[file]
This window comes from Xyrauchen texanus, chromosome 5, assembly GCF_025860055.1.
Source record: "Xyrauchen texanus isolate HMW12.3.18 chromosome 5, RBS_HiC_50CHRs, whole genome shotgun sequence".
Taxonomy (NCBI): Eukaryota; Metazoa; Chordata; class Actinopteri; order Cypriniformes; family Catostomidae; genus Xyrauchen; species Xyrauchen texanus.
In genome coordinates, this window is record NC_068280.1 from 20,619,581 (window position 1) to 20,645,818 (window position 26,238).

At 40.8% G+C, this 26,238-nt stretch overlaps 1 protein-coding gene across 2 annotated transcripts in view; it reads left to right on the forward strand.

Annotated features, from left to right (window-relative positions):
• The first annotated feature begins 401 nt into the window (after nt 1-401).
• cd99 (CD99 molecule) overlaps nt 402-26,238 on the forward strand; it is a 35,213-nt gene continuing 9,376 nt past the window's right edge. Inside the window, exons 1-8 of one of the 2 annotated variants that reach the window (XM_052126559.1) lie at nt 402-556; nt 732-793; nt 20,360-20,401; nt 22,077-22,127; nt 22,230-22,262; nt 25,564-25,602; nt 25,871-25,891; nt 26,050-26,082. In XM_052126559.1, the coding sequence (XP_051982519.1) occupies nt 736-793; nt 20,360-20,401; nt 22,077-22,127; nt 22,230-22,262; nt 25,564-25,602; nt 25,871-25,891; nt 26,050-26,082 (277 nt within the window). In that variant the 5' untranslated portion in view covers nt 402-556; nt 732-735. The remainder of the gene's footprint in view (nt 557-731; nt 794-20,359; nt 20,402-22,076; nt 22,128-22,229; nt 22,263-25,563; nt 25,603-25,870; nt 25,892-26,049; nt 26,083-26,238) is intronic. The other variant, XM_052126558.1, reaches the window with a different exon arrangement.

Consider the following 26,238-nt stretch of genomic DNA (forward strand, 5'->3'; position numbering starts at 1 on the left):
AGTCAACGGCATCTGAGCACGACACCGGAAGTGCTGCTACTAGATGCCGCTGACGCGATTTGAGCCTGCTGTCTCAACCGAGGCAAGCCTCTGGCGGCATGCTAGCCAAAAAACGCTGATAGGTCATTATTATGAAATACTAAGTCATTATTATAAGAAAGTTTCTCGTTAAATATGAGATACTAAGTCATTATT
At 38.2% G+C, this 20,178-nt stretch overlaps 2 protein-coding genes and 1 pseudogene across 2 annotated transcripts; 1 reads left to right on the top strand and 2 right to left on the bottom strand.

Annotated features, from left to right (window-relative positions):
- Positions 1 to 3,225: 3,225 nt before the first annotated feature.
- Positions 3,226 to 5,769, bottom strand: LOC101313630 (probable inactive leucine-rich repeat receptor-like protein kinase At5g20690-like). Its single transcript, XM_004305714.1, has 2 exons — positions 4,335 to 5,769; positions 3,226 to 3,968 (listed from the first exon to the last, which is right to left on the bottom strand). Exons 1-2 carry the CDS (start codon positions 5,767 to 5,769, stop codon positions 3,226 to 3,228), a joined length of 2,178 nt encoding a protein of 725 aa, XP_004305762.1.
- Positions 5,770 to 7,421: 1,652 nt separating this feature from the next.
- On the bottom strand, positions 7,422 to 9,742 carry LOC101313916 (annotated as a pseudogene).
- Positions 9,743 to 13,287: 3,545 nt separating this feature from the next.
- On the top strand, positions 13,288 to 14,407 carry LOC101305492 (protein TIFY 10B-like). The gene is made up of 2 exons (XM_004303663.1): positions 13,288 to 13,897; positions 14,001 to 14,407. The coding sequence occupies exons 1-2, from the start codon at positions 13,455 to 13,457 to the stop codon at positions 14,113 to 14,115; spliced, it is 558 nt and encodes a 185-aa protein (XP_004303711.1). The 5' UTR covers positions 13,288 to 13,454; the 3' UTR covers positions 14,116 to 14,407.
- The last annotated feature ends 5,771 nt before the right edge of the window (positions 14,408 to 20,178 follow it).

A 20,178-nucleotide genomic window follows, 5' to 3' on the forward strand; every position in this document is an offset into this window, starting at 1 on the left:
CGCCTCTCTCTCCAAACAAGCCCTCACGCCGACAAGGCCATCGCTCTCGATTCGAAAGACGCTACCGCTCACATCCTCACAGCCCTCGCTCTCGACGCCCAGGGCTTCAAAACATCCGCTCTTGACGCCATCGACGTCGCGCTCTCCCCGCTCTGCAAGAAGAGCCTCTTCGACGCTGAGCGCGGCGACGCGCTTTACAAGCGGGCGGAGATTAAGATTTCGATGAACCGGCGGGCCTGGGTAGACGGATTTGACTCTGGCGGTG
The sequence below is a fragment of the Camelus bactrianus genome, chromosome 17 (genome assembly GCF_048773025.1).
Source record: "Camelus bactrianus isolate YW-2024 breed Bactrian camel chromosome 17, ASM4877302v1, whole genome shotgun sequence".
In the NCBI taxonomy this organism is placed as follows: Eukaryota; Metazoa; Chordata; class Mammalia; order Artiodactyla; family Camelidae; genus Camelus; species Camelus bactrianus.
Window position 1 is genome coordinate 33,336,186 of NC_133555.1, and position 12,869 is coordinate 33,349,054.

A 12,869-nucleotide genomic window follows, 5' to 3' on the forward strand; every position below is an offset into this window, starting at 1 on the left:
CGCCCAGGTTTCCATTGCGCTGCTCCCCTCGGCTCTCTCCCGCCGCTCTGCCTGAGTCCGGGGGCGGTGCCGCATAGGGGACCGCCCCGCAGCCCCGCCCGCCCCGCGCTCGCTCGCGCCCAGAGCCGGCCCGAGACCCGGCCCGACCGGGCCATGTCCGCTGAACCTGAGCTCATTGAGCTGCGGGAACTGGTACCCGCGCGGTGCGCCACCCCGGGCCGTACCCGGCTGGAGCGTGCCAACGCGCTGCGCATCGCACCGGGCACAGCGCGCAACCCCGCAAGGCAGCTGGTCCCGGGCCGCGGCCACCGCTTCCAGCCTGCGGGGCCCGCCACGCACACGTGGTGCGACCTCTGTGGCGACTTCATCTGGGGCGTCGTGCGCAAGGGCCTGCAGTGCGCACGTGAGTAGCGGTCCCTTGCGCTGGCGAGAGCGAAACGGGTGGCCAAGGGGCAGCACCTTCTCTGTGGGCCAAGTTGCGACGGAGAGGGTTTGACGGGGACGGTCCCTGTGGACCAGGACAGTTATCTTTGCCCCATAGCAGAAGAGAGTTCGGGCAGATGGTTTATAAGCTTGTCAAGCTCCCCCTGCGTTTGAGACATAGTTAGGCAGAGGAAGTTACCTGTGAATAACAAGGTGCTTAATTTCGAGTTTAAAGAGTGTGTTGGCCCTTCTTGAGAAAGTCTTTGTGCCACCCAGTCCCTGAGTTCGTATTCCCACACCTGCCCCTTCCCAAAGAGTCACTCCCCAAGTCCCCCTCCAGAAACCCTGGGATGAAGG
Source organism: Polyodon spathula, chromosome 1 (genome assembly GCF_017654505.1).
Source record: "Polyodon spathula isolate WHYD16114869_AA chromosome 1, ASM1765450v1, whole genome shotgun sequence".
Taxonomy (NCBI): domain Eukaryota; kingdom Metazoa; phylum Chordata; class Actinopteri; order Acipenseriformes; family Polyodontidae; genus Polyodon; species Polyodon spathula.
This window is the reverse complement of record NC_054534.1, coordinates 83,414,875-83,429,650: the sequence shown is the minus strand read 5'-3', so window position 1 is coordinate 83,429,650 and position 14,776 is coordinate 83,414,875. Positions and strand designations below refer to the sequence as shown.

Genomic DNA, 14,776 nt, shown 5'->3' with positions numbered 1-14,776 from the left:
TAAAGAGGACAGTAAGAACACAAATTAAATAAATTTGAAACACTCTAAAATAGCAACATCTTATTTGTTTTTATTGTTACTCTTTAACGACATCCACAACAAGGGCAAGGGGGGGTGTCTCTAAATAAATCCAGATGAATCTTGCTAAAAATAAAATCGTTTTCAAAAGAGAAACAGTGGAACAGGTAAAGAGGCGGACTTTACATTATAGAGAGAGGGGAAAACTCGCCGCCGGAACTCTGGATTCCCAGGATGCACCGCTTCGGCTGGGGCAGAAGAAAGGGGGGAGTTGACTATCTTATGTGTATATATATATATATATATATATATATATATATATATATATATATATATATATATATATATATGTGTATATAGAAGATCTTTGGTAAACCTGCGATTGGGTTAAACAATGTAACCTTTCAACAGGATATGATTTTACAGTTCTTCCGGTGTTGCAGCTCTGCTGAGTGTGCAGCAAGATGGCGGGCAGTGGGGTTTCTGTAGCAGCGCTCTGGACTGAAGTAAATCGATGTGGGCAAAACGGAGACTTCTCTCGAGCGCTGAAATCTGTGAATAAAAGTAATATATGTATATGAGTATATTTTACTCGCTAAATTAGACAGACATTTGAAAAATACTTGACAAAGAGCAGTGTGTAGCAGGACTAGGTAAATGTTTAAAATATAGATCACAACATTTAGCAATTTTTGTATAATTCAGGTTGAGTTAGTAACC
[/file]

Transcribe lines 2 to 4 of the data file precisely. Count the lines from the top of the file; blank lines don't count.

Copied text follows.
Source record: "Xyrauchen texanus isolate HMW12.3.18 chromosome 5, RBS_HiC_50CHRs, whole genome shotgun sequence".
Taxonomy (NCBI): Eukaryota; Metazoa; Chordata; class Actinopteri; order Cypriniformes; family Catostomidae; genus Xyrauchen; species Xyrauchen texanus.
In genome coordinates, this window is record NC_068280.1 from 20,619,581 (window position 1) to 20,645,818 (window position 26,238).